File this under "Yes, and your point is?"
Snarky headline aside, I a shout-out to contributor "dee" for this heads up:
H&R Block says health care law fines have more than doubled
Many people who went without health insurance last year are now seeing fines more than double under President Barack Obama’s health care law, H&R Block said Tuesday.
The Kansas City-based tax preparation company said that among its customers who owe a penalty for the 2015 tax year, the average fine is $383. That compares with $172 for 2014, the company said in a report that marked the halfway point in the current tax season.
(sigh) Yes. Of course it has. As the HHS Dept, HealthCare.Gov, all of the state exchanges, Enroll America, Families USA and dozens of other outlets were screaming about for months last fall (including myself, of course), the individual mandate tax for not Getting Covered increased dramatically this year, from $325 (or 2% of your household income) to $695 (or 2.5% of your income), whichever is higher.
$695 is around 2.1x as much as $325, and 2.5% is 25% higher than 2.0%. Interestingly, the average fine so far (this is a "mid-season report" which could change in the end) via H&R Block (which of course may or may not be representative of all tax returns) is actually slightly higher yet: $383 is more than 2.2x as much as $172.
My point is that this is interesteing, but shouldn't be news to anyone at this point...yet I guarantee you that millions of people are getting all shocked and outraged about it even as I'm typing this.
Separately, among those who complied with the law and took advantage of its taxpayer-subsidized private health insurance, six in 10 are now having to pay back to the IRS some portion of their financial assistance. Those payments also are trending higher this year, averaging $579, compared with $530 last tax season, Block said.
...Only 3 percent of its customers with health law subsidies saw no effect on their refunds, meaning they correctly estimated their incomes or called HealthCare.gov to report changes during the year.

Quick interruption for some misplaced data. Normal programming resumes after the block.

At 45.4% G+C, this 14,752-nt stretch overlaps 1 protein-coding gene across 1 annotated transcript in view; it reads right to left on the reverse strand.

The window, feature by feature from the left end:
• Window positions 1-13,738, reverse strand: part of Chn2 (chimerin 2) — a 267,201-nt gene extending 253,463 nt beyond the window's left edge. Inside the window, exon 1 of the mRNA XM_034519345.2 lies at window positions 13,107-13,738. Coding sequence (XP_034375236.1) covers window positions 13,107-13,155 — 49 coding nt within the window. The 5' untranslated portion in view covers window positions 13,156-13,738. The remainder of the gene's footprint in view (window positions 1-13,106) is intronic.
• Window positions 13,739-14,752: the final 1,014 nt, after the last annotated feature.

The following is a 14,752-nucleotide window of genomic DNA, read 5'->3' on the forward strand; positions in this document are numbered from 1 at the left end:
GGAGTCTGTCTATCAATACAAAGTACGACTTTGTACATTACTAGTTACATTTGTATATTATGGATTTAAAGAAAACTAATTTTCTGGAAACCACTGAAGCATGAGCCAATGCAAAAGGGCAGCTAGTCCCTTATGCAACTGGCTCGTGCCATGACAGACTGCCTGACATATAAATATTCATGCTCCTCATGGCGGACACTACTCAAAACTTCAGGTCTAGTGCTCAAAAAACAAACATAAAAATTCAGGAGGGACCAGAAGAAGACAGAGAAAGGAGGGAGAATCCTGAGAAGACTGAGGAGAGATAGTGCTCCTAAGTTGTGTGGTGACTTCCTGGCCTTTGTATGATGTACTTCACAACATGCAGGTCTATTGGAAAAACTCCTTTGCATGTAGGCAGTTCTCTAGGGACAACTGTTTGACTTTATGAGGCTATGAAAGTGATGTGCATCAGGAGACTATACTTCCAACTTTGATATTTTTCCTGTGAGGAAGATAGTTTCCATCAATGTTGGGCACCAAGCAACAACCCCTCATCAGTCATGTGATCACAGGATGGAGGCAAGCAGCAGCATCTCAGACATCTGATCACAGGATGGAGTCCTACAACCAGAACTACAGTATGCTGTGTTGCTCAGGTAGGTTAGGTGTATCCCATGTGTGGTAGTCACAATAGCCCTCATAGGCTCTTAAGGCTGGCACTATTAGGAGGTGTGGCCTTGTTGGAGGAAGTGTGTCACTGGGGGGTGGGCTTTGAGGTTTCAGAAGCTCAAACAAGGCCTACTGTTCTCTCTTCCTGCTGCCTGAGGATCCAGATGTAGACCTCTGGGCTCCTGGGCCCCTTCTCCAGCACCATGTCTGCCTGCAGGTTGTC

...More than one in three overestimated their incomes, meaning that received a smaller tax credit than they were entitled to. They got an average of $450 back from the IRS.
In other words, 60% of subsidy-receiving exchange enrollees (roughly 5.4 million people out of 9 million people total, give or take (8.6 million as of March 2015, plus a few hundred thousand others who enrolled for part of the year during the off-season) underestimated their income for the year and have to pay back some of their tax credits. If you think about it, this could actually be a good thing in the big picture, because it means they made more money than they were expecting to last year. Meanwhile, another 37% overestimated their incomes and are therefore eligible for a larger tax credit than they were expecting...which is also good, since it means a nice, unexpected little cash bundle right when they need it most.
So, again: 5.4 million people will have to pay an average of $579 more in taxes this year because, you know, they earned more money than expected...and 3.3 million other people will pay an average of $450 less in taxes this year because, you know, they earned less money than they expected.
This is called "how paying taxes works." Generally speaking, when your income goes up, you're supposed to pay more in taxes, and when your income goes down, you pay less in taxes.
Again, I fail to see why any of this is shocking or worth making political hay out of, although obviously the GOP will do their best to do so.
H&R Block said it expected to see lots of confusion last year, the first time that people had to grapple with the connections between the health law and the income tax system. Such issues don’t seem to have diminished this tax filing season.
“There is still a steep learning curve,” said Mark Ciaramitaro, the company’s vice president for taxes and health care services.
(sigh) It would appear so.